US Sets Up Multi-Agency Anti-Ransomware Task Force

As part of CIRCIA (Cyber Incident Reporting for Critical Infrastructure Act) in the just passed omnibus spending bill, CISA is required to stand up a Ransomware Task Force. Jen Easterly, head of CISA, having just won the battle that requires companies to report breaches and ransomware payments to her rather than the FBI (which pissed off the FBI enough that they publicly suggested that Congress not pass the Act), offered an olive branch and made the FBI co-chair of the task force.

The idea is to coordinate government wide efforts to curb ransomware. In this case, it does not mean more prosecution, although that is certainly something that Lisa Monaco would love to do.

No, what I think would be the smartest thing and, I think, what Jen Easterly understands, is that the government already has an amazing amount of information and resources.

It also has an amazing number of silos due to power-turf wars. Every agency’s report card gets an “F” under plays well with others.

If she can figure out a way to cut through some of the turf (everything in Washington is about power and the appearance of power), then maybe we won’t have another 9-11 where one agency knew about the attackers but did not share with others, according to the 9-11 commission.

If they are successful at distributing all of the information that they already have and can actually get people to act, we can significantly cut down the attack surface.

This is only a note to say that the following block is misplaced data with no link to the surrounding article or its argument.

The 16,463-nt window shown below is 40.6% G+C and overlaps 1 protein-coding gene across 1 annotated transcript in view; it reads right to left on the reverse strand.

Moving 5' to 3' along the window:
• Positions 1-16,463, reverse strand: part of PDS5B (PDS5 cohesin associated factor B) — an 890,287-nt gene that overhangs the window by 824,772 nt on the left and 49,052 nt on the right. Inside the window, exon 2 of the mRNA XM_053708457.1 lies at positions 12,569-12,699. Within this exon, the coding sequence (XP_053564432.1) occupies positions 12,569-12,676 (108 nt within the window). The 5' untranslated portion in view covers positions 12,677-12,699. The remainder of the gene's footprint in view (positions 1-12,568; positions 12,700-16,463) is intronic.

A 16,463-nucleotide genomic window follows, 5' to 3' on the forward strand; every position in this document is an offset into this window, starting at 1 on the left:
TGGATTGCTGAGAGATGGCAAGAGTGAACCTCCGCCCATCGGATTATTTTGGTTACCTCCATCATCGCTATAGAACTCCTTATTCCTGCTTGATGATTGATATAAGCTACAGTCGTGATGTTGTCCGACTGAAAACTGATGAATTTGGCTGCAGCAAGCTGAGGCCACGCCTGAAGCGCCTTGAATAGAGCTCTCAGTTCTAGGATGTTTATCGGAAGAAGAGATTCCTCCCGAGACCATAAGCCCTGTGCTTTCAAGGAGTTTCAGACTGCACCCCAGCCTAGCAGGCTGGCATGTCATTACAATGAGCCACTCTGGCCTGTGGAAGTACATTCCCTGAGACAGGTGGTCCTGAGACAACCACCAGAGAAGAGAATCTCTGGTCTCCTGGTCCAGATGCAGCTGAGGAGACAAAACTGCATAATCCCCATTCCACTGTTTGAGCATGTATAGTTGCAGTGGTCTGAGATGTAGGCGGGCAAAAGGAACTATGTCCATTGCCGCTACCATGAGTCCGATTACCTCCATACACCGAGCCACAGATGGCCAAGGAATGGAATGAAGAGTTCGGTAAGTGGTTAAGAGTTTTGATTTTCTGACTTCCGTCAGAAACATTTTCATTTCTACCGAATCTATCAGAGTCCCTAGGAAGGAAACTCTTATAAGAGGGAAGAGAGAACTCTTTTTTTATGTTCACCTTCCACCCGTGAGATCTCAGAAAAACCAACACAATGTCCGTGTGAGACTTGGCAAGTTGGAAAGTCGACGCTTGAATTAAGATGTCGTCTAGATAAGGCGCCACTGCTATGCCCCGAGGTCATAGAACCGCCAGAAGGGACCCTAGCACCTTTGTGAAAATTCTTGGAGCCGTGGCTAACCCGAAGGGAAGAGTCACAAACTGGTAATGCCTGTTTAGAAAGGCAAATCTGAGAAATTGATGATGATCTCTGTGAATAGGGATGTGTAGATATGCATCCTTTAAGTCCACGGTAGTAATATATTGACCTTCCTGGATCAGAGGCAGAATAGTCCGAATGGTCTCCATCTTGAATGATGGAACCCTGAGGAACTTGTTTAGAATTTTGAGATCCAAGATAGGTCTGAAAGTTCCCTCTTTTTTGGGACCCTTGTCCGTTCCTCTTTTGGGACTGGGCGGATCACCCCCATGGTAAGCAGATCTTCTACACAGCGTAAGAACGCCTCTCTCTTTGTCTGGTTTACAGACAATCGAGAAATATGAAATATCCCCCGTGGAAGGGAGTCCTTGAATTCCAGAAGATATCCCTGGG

How do hackers work? They look at the patches that vendors release and know that businesses (and even worse, government agencies at the local and state level) won’t patch for weeks or months and figure out how to weaponize them. That only takes a few days. They likely have weeks to months to use those weapons before the “locks on the doors” get changed. Combine that with social engineering and you have a powerful weapon and weapon delivery system.

And in fairness, if we can get the LEOs (the FBI, state and local law enforcement) to work together, there are a lot of hackers in the United States. Those are all within the reach of the cops – if they only know who to look for.

But there are some things in government that don’t change. Jen said the group will hold its first official meeting in the next few months.

Pardon me, you can’t find an hour to meet next week or the week after?

I guess it is just not that much of a priority.

Credit: Data Breach Today

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